And I was like that’s not the responsible answer for someone who's in charge of a big part of the environment in Florida. So I think that there's an -- if you build on a floodplain next to the Mississippi it's going to flood. If you look at the projections about sea rise it's gonna rise. The question is how much. Miami's exactly at sea level it's built on limestone so you can't build a wall it comes up through the straits. And so, you know, we’re in the real world here cities that are built at sea level around the world of which tons of the biggest cities in the world are, are at risk. And so the cost of taking care of that risk is many, many, many multiples the cost of avoiding that risk. And so for everybody who’s sitting here trying to act in the short run, and ignore what's happening, just be aware. The cost of ignoring the truth are incredibly high and we’re just talking about money we’re not talking about the enormous amount of human suffering that that will cause.
Greg Dalton: And a lot of the people who can flee will and some of the people can’t afford to leave will get stuck. And if some real moral questions there about efficacy. If you’re just joining us I’m talking with Tom Steyer at Climate One, Democratic presidential candidate. Let's go to audience questions. Welcome to Climate One.
Female Participant: Hi, I’m Lauren Schwartz. So I agree with everything you say as most of us here do. But my question is that it seems to me that there are many other Democratic candidates who also agree with you. They agree with you on climate and how important it is in the Green New Deal. They agree with you on corporations taking over our democracy. And so my question for you, especially since you said you weren't gonna enter the race. Why are you better than those others how are you different from the others and would your energy and money be better spent helping those others get to win the election and or funding other concerns that you've been funding all along?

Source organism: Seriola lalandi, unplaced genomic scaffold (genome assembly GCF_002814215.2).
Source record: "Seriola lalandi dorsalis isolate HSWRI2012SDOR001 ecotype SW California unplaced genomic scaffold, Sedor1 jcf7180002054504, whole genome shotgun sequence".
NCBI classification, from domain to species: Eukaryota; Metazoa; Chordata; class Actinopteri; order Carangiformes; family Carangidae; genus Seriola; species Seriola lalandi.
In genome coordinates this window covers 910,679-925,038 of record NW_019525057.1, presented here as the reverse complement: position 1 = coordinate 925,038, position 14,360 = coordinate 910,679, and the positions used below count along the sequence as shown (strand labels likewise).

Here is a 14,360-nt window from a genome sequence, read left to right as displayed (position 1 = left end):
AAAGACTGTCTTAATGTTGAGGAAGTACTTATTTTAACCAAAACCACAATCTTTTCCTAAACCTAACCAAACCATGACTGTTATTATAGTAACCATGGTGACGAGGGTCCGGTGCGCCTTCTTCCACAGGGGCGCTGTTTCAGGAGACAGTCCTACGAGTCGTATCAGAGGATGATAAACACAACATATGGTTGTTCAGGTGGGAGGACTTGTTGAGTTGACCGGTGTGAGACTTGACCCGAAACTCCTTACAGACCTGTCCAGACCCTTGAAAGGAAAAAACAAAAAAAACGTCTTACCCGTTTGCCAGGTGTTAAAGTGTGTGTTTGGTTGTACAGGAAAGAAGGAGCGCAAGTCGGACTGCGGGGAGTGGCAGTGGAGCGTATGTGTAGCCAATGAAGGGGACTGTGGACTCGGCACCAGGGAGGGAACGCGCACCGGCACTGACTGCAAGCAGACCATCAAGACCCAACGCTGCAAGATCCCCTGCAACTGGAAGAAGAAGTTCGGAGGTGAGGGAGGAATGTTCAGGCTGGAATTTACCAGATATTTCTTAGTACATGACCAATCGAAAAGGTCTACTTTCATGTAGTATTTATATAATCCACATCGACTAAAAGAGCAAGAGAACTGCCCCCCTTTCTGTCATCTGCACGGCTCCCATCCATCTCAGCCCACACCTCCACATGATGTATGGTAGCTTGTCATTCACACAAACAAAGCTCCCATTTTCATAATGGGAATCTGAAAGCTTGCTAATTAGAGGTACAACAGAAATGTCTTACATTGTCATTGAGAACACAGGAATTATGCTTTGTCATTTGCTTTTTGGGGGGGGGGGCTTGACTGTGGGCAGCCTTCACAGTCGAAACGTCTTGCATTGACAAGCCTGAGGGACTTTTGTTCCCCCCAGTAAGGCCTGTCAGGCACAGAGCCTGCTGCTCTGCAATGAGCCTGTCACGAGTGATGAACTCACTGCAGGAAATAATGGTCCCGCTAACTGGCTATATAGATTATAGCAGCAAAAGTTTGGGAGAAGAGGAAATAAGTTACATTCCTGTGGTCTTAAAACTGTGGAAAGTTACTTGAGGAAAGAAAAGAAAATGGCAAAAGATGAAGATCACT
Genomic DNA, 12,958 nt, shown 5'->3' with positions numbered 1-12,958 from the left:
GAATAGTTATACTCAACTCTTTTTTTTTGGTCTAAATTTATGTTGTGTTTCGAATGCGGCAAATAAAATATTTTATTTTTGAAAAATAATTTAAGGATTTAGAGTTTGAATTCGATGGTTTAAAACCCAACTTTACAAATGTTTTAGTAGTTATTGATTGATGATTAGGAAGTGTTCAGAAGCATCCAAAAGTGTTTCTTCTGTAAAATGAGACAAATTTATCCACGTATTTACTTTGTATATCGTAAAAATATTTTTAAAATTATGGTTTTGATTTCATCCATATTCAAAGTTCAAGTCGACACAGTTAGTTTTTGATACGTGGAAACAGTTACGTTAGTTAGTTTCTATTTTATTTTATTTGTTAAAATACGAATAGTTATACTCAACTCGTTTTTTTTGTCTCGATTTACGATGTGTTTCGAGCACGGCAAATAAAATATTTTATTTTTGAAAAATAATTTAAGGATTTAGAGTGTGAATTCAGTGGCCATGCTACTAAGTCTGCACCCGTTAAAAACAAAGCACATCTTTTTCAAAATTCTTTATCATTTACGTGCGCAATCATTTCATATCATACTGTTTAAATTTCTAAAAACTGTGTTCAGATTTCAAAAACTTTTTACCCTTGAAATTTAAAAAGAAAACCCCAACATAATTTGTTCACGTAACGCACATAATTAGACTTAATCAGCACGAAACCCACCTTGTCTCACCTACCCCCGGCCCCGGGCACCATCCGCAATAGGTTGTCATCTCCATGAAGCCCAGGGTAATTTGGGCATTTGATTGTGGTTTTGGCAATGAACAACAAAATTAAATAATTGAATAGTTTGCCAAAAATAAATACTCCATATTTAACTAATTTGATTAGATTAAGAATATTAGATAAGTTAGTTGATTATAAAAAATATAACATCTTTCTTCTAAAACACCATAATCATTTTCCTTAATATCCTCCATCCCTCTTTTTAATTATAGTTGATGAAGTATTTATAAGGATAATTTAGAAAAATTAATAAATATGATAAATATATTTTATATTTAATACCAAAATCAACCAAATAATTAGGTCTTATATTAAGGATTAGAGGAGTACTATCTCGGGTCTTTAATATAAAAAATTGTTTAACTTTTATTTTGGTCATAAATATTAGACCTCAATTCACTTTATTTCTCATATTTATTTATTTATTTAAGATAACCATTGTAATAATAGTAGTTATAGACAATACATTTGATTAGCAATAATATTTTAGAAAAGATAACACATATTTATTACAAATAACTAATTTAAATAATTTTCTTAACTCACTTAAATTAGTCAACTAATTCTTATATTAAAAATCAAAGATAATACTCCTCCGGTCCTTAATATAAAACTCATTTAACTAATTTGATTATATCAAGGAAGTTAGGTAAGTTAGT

Tom Steyer: So one thing you should know, as I guarantee that I will keep doing all the grassroots organizing that we've done and then we otherwise do. So it's not an either/or it's both. Second thing I'd say is this. You talked about being the same as other people, I'm completely different from everyone else on climate. Completely different in my mind. There is no one else who's talking about actually taking steps on day one to declare a state of emergency. I consider that to be entirely different. And I believe that we can't build an international coalition unless we do it, nor in fact can we act in time to resolve this problem. I think how am I different from other people generically, I believe I’m the person who’s for 10 years been working the political system as an outsider and had success beating corporations time and again. I think that if you look at the leading people in the polls they're all senators or former senators. So you have to ask yourself if you think the problem is a broken government do you think the solution is gonna come from Inside the Beltway or you think the solution is gonna come from the grassroots and from somebody who's been doing it for 10 years from the outside. And the last thing I’d say is this. Mr. Trump is gonna run on the economy. He's gonna say everything about climate is a socialist plot. I listened today on NPR to Mike Pence say I can pretty much quote him because it was so annoying. And this is pretty darn close to verbatim. “I can honestly say that if any of the Democratic candidates are elected, they will undo all the progress that we've had in the economy over the last 2 1/2 years.” It’s almost a direct quote. That's what they're gonna run on. I spent 30 years studying how companies are successful how industries are successful how communities are successful and how countries are successful in terms of prosperity and growth. If Mr. Trump wants to talk about the economy, he’s a fake he’s a failure in business and everything he's done as far as I'm concerned about economics is wrong.